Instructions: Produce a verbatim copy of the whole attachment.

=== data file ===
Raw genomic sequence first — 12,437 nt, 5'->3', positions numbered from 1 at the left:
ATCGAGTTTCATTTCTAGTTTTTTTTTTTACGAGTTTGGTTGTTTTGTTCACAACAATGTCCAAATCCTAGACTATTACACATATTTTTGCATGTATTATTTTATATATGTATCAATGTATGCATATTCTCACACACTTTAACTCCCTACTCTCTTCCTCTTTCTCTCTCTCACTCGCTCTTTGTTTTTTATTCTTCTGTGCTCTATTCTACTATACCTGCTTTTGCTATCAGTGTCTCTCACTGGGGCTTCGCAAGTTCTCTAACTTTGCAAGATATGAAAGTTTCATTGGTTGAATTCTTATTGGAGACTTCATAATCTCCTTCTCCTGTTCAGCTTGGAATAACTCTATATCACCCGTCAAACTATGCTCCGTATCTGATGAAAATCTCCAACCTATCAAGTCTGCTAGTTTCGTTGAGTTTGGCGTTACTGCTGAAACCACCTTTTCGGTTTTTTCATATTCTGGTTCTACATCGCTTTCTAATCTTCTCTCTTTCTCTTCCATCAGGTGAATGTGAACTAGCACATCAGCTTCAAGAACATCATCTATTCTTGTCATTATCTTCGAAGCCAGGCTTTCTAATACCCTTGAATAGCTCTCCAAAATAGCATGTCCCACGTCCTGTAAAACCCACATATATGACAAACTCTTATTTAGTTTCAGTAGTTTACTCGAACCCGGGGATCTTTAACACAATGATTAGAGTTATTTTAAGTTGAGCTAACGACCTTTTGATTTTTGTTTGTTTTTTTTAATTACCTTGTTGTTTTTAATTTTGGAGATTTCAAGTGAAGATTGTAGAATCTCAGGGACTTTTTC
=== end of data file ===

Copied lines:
Raw genomic sequence first — 12,437 nt, 5'->3', positions numbered from 1 at the left:
ATCGAGTTTCATTTCTAGTTTTTTTTTTTACGAGTTTGGTTGTTTTGTTCACAACAATGTCCAAATCCTAGACTATTACACATATTTTTGCATGTATTATTTTATATATGTATCAATGTATGCATATTCTCACACACTTTAACTCCCTACTCTCTTCCTCTTTCTCTCTCTCACTCGCTCTTTGTTTTTTATTCTTCTGTGCTCTATTCTACTATACCTGCTTTTGCTATCAGTGTCTCTCACTGGGGCTTCGCAAGTTCTCTAACTTTGCAAGATATGAAAGTTTCATTGGTTGAATTCTTATTGGAGACTTCATAATCTCCTTCTCCTGTTCAGCTTGGAATAACTCTATATCACCCGTCAAACTATGCTCCGTATCTGATGAAAATCTCCAACCTATCAAGTCTGCTAGTTTCGTTGAGTTTGGCGTTACTGCTGAAACCACCTTTTCGGTTTTTTCATATTCTGGTTCTACATCGCTTTCTAATCTTCTCTCTTTCTCTTCCATCAGGTGAATGTGAACTAGCACATCAGCTTCAAGAACATCATCTATTCTTGTCATTATCTTCGAAGCCAGGCTTTCTAATACCCTTGAATAGCTCTCCAAAATAGCATGTCCCACGTCCTGTAAAACCCACATATATGACAAACTCTTATTTAGTTTCAGTAGTTTACTCGAACCCGGGGATCTTTAACACAATGATTAGAGTTATTTTAAGTTGAGCTAACGACCTTTTGATTTTTGTTTGTTTTTTTTAATTACCTTGTTGTTTTTAATTTTGGAGATTTCAAGTGAAGATTGTAGAATCTCAGGGACTTTTTC